You’ve improved sustainability and you’re proud of what you’ve accomplished. You’ve eliminated almost all of your air and hydraulic leaks (a never ending battle). You focused on the lighting in your facility – you scraped the 70-year-old paint, dirt and grime from your high bay windows to increase the natural lighting and you replaced your old, inefficient metal halide lamps with high efficiency LED lights. You attacked the excessive water consumption at your facility. You replaced all the 5-gallon-per-flush toilets with 1.6-gallon units (Who knew there were so many?) and the manual flush operation was supplemented with an auto flusher.
As a result of all this and more, your operations are ISO 14001 accredited and your building will soon be LEED certified. Your work has improved the bottom line and now you’re wondering what’s next.
Taking the next step involves exploring how to design sustainability into your machines, conveyance and information infrastructure. Though manufacturers don't get many opportunities to build completely new plants, you do often get model changes or other chances to make incremental change.
When you get these chances, I’m proposing that you think outside the box by using the U.S. Department of Commerce’s definition of sustainable manufacturing, which describes it as systems that:
1. Minimize negative environmental impacts;
2. Conserve energy and natural resources;
3. Are safe for employees, communities and consumers; and
4. Are economically sound.
For this article, I’ll address the first item on this list – minimizing negative environmental impacts. While there are many ways to negatively impact the environment, they essentially fall into two categories: introduction of harmful elements into the environment; and excessive or unnecessary consumption of limited resources.
A Global View
We tend to be vigilant about chemical discharge at our own locations, but I believe that a global perspective is necessary to avoid introducing damaging elements into the environment. Batteries are a good example.
The manufacturing process for batteries is so harsh that most battery suppliers offshore their manufacture to countries with environmental standards far more lenient than those in the United States. This has a compounding negative impact where harmful byproducts (such as acid, unassimilated lead and sulphur dioxide) are released into the environment, contaminating soil, drinking water and air. Similar damage occurs when batteries are disposed. The human and environmental cost of batteries is extremely high.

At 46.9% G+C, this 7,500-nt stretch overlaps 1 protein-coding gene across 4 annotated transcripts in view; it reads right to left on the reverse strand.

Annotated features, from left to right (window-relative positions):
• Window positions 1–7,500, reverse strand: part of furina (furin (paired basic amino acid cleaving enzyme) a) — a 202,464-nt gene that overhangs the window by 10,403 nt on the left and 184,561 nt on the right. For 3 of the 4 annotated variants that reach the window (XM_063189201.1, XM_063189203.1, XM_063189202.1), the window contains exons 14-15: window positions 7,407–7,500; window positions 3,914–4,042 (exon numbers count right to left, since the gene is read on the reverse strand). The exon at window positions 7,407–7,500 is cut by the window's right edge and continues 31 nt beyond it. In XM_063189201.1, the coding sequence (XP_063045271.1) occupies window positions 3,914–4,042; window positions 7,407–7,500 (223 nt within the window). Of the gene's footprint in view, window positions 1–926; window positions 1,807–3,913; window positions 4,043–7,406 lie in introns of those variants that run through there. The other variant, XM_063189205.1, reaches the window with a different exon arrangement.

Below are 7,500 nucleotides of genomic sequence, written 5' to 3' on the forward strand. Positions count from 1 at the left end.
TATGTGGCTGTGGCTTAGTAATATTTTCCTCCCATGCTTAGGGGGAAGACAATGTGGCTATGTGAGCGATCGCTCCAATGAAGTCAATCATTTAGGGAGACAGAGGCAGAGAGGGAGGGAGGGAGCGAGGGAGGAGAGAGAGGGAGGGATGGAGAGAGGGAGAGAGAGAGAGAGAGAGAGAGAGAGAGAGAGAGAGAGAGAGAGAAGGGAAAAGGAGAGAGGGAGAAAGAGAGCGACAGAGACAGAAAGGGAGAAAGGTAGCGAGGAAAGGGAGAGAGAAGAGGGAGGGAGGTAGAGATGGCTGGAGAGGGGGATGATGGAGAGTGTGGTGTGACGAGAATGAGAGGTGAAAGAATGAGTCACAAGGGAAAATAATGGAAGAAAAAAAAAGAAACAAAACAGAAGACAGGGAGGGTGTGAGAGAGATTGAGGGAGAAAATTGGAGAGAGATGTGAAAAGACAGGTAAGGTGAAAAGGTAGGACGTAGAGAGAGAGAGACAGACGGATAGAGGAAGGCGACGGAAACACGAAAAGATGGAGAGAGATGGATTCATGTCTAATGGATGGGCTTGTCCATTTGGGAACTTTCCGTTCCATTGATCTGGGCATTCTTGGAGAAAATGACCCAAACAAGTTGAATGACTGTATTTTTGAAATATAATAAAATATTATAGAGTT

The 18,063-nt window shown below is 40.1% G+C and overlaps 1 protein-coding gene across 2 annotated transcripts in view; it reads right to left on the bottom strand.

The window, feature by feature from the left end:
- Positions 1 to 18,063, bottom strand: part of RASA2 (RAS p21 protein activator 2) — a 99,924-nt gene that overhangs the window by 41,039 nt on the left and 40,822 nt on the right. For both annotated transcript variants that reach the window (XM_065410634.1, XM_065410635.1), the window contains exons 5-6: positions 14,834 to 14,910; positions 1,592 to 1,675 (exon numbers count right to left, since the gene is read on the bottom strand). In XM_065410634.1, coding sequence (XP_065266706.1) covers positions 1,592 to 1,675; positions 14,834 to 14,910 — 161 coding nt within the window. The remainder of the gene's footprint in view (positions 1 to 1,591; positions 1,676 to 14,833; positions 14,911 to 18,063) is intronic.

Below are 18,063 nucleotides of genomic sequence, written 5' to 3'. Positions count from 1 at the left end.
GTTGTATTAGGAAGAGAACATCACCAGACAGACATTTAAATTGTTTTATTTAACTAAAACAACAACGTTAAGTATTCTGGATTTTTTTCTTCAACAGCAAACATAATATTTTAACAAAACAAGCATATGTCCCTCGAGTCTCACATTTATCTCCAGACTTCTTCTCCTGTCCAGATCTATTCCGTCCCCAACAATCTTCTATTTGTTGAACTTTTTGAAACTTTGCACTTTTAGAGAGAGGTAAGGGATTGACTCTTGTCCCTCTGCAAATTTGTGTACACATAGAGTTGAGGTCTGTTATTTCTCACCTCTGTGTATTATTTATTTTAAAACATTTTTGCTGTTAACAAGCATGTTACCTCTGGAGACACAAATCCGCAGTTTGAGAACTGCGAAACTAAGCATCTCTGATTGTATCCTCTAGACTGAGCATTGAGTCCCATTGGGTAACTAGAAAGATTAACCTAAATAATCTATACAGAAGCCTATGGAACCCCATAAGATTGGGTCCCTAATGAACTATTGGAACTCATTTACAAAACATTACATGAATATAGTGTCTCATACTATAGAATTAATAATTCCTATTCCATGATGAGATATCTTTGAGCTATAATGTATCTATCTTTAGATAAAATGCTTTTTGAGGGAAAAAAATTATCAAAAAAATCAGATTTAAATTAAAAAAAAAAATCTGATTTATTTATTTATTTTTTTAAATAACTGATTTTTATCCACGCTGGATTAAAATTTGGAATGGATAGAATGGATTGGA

I work for a company dedicated to reducing the use of batteries in the U.S. We’re designing and building battery-free, automated guided vehicle (AGV) assembly lines that reduce or eliminate a factory’s use of AGV and lift truck batteries. Many companies are taking a fresh look at the negative impact of batteries and other manufacturing components that might have seemed innocuous in the past.
The second attribute where we can “design in” sustainability is in reducing consumption of natural resources. A global viewpoint is beneficial here as well. Energy and raw materials for our machines and products are limited. Multifunction machines and flexible design (such as docking station architectures) are effective at reducing energy consumption as well as component materials. Machines and conveyance should be designed to be as energy-efficient, compact and multifunctional as possible within cost and production constraints.
Traceability systems are another tool to reduce raw material consumption. When a unique identifier is created or tracked during each step of production, you’ll avoid adding material to a defective product simply because you can identify the cause and effect of defects more quickly.
You’ve made great progress in improving sustainability in your factory. Now’s the time to take a new look at designing sustainability into your machines, conveyance and data, using the Department of Commerce guidelines as a roadmap.